James Harrison’s Instagram rant has been all over the media lately. If you somehow missed it, he posted a picture of two participation trophies, with the following caption:

“I came home to find out that my boys received two trophies for nothing, participation trophies! While I am very proud of my boys for everything they do and will encourage them till the day I die, these trophies will be given back until they EARN a real trophy. I’m sorry I’m not sorry for believing that everything in life should be earned and I’m not about to raise two boys to be men by making them believe they tried their best…cause sometimes your best is not enough, and that should drive you to want to do better…not cry and whine until somebody gives you something to shut u up and keep you happy.”

This caption was followed with the very powerful (I’m dripping with sarcasm here) #harrisonfamilyvalues.

Based on this quote, Harrison apparently wasn’t present when his kids were given the trophies. Maybe he was busy working? Maybe he was at a strip club? Maybe he just doesn’t like going to his kids’ games because they apparently aren’t good enough to win. Could it be that he is embarrassed by them, and therefore has to start this public rant against participation trophies?

Harrison was an outstanding athlete in high school. He was wooed by many major football powerhouses, including Ohio State, Nebraska and Notre Dame. Those schools decided not to offer him a scholarship after he reportedly shot a BB gun in his high school locker room, was suspended for obscene gestures during a game, challenged an assistant coach to a fight, and didn’t keep his grades where they needed to be.

As a pro, Harrison was a great player, but he is also one of the more frequently fined players of all time. Along with being known for cheap shots on the gridiron, he has also taunted numerous people off the field, including his own quarterback, Ben Roethlisberger, and Commissioner Roger Goodell. Harrison is quoted as saying he hates Goodell.

Harrison was also arrested in 2008 for assaulting his girlfriend, who is the mother of his kids.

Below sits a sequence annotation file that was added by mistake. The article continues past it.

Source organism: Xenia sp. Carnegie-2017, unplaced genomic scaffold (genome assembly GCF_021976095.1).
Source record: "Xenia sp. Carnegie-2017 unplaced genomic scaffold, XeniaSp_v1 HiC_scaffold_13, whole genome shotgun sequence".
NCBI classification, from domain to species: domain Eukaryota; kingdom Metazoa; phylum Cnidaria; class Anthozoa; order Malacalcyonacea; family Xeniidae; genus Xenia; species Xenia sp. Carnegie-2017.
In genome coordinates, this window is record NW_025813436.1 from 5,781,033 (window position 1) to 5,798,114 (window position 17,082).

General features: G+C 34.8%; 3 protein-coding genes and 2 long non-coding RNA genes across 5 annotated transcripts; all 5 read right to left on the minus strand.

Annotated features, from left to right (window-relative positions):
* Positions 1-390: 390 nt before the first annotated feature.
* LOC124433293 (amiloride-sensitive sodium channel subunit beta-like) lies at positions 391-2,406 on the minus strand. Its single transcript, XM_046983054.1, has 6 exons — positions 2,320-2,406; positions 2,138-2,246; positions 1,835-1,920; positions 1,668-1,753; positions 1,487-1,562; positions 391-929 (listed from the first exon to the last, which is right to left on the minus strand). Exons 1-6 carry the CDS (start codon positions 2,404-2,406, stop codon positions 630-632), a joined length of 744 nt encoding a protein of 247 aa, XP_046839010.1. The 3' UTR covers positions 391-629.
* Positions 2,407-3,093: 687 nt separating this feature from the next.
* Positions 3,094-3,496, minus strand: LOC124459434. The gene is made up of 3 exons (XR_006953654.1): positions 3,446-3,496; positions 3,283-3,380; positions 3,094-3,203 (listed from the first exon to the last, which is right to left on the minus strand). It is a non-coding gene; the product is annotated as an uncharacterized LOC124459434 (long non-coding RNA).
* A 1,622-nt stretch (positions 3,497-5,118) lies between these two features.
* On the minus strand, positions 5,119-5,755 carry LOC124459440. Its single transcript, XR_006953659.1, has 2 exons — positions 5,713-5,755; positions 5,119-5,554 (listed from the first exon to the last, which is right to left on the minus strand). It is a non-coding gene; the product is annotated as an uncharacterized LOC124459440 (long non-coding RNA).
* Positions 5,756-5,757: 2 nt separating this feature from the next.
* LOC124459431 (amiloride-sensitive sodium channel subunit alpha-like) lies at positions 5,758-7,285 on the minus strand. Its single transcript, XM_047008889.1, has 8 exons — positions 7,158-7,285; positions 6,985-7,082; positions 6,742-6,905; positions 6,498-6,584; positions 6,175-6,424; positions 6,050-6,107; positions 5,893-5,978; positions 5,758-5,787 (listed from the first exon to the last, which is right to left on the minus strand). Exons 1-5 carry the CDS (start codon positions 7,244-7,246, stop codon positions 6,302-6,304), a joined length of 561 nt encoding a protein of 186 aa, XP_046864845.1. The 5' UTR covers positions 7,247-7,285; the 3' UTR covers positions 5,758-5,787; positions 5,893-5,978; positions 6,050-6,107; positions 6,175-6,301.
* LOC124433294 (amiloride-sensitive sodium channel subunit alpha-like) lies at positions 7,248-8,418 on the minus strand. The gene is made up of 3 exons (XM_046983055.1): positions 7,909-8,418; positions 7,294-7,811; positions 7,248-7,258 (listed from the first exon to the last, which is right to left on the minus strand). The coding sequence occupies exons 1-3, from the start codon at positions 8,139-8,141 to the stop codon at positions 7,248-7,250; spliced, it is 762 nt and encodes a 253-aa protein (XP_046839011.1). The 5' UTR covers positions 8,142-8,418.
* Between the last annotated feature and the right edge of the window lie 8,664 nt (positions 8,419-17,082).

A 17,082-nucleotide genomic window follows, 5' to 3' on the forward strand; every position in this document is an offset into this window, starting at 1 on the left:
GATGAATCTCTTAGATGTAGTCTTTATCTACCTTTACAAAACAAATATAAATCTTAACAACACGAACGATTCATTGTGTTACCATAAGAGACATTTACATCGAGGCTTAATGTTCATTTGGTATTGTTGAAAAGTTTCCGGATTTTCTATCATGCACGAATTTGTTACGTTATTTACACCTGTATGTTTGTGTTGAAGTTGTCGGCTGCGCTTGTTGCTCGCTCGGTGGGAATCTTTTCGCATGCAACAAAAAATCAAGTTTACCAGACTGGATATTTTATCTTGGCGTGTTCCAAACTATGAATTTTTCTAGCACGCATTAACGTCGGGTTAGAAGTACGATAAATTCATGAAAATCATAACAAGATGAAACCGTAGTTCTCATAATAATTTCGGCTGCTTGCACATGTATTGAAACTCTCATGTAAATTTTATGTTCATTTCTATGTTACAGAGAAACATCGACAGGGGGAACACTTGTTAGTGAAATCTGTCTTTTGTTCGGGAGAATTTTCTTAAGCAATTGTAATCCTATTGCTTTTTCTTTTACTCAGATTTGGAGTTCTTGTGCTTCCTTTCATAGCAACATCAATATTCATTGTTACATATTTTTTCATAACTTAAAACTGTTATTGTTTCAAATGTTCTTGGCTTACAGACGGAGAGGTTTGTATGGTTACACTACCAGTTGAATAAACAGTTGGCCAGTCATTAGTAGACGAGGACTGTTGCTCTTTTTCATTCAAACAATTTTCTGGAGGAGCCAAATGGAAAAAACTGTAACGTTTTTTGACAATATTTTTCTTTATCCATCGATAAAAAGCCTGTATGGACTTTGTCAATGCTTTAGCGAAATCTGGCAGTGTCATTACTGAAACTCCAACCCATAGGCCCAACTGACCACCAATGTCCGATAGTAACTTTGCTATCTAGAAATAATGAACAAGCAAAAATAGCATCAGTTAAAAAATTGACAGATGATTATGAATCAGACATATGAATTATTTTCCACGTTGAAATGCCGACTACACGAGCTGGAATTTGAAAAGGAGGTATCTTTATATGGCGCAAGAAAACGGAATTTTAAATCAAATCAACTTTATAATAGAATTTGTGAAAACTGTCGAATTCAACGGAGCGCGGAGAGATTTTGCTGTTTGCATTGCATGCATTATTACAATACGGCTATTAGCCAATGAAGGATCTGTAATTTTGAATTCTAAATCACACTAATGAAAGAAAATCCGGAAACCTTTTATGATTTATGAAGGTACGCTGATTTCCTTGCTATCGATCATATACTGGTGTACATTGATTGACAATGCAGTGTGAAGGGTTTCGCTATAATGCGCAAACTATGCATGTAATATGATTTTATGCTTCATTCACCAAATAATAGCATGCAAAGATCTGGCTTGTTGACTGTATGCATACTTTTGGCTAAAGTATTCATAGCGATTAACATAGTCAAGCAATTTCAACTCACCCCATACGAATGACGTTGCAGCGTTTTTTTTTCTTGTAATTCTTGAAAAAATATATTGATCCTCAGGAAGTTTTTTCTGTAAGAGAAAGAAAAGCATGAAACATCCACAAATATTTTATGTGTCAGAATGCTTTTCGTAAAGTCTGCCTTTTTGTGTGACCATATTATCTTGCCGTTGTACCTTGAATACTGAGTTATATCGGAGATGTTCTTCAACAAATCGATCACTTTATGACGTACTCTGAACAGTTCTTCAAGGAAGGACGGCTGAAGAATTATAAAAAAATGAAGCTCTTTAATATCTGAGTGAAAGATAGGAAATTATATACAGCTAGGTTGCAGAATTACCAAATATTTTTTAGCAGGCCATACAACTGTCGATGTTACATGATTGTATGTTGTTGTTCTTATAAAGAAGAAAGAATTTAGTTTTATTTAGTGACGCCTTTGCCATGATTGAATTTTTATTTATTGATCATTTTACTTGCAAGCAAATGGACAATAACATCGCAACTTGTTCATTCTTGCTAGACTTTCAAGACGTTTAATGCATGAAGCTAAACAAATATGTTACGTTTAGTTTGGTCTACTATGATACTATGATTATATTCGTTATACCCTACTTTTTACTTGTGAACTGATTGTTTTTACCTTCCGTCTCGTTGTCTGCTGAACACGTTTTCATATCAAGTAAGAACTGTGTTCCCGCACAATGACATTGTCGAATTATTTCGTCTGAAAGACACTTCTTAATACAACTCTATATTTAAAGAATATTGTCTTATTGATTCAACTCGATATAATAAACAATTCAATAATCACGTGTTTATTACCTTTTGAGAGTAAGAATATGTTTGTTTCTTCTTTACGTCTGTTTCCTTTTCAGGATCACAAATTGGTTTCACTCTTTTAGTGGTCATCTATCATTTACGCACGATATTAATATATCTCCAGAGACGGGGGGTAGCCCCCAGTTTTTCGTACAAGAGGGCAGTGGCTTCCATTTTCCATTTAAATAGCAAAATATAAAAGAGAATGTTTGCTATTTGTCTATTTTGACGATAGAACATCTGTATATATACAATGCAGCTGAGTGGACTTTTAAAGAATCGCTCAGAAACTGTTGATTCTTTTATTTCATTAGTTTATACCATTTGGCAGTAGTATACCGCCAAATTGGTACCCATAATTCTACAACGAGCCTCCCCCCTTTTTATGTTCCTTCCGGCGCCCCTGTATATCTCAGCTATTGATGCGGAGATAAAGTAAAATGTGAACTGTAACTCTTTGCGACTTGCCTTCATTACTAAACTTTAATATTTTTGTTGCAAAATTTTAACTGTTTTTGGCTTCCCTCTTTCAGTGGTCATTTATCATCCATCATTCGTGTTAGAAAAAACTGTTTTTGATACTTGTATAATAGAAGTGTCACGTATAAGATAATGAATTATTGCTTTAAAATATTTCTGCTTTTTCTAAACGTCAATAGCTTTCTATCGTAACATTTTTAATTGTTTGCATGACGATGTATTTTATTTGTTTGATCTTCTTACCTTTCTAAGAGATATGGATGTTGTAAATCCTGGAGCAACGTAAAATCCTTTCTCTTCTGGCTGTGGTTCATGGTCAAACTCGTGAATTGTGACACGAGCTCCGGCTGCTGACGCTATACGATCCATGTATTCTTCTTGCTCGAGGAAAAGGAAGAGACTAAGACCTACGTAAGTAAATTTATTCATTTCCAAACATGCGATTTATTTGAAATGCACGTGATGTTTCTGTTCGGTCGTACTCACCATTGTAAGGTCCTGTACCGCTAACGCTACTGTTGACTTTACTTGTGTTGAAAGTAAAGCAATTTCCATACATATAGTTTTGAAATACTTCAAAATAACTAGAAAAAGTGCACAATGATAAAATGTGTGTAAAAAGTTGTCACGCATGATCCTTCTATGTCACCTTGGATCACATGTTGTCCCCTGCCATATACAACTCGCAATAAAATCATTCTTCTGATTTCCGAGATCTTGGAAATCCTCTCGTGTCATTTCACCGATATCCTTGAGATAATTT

Harrison family values? Hmm…

I’m really not interested in questioning Harrison’s past or current morals or values. I am more interested in understanding why the media and so many others are praising Harrison for his stance on participation trophies. Why are people so angry about kids being given trophies for trying? What’s the big deal? I wonder how Harrison’s six and eight year old sons feel? They never asked to receive the trophies, and may not have even expected to get them. Surely they weren’t crying and whining until they had to be “shut up,” as Harrison states? He acts like he would prefer the coach scream, “You guys are shit!” at the kids before seeing his boys get some insignificant piece of plastic to put on their dresser for a year or two.

Oh, by the way, being awarded for participation is nothing new. 30 years ago, when I was a kid, I had plenty of trophies, medals and ribbons that I received for participating on bad teams and/or in sports I sucked at. They were nice, but I didn’t sit in my room and stare at them all day. It was a pat on the back — a way of saying good job and thanks for playing. The winning teams usually got something nicer, which was fine. We all knew who won or lost anyway, we didn’t need a trophy to tell us. Maybe I was odd, but I don’t remember caring all that much about trophies, whether I “deserved” one or not. Once in a while I won the big trophy, but it didn’t feel much different than the participation ribbon. The potential of winning an award never had anything to do with my level of competitiveness, but getting a little piece of hardware usually made me feel a bit happier, win or lose.

As a parent with young kids, I’m less concerned with making my kids earn a trophy than I am with them being happy. There is plenty of time for them to face the “real world,” and I’m confident that they will adjust as needed. As an adult, it’s been my experience that the most well-adjusted, productive and nice-to-be-around people are usually the most genuinely happy people. The extreme go-getters who stop at nothing to build a career and make a name for themselves (and by the way, who have a tendency to miss their children’s games, recitals, etc.) aren’t always as successful, happy or with-it as they want to appear.

Trust me, I know parenting is extremely hard. I screw up a lot! No one wants their kids to act entitled or spoiled, and we all want them to be the best adults they can be. I’m sure James Harrison had good intentions. Let’s keep in mind, though, that every generation has been worried about their children, and despite all the problems in the world, the earth is still spinning along with all of us trying to hang on.

So think about letting your children have some fun. Let’s tell them their participation trophies are great, proudly display their less than mediocre art work, and smile while listening to their mistake-filled piano playing. Remember that a happy child is a healthy one, and the kids are alright.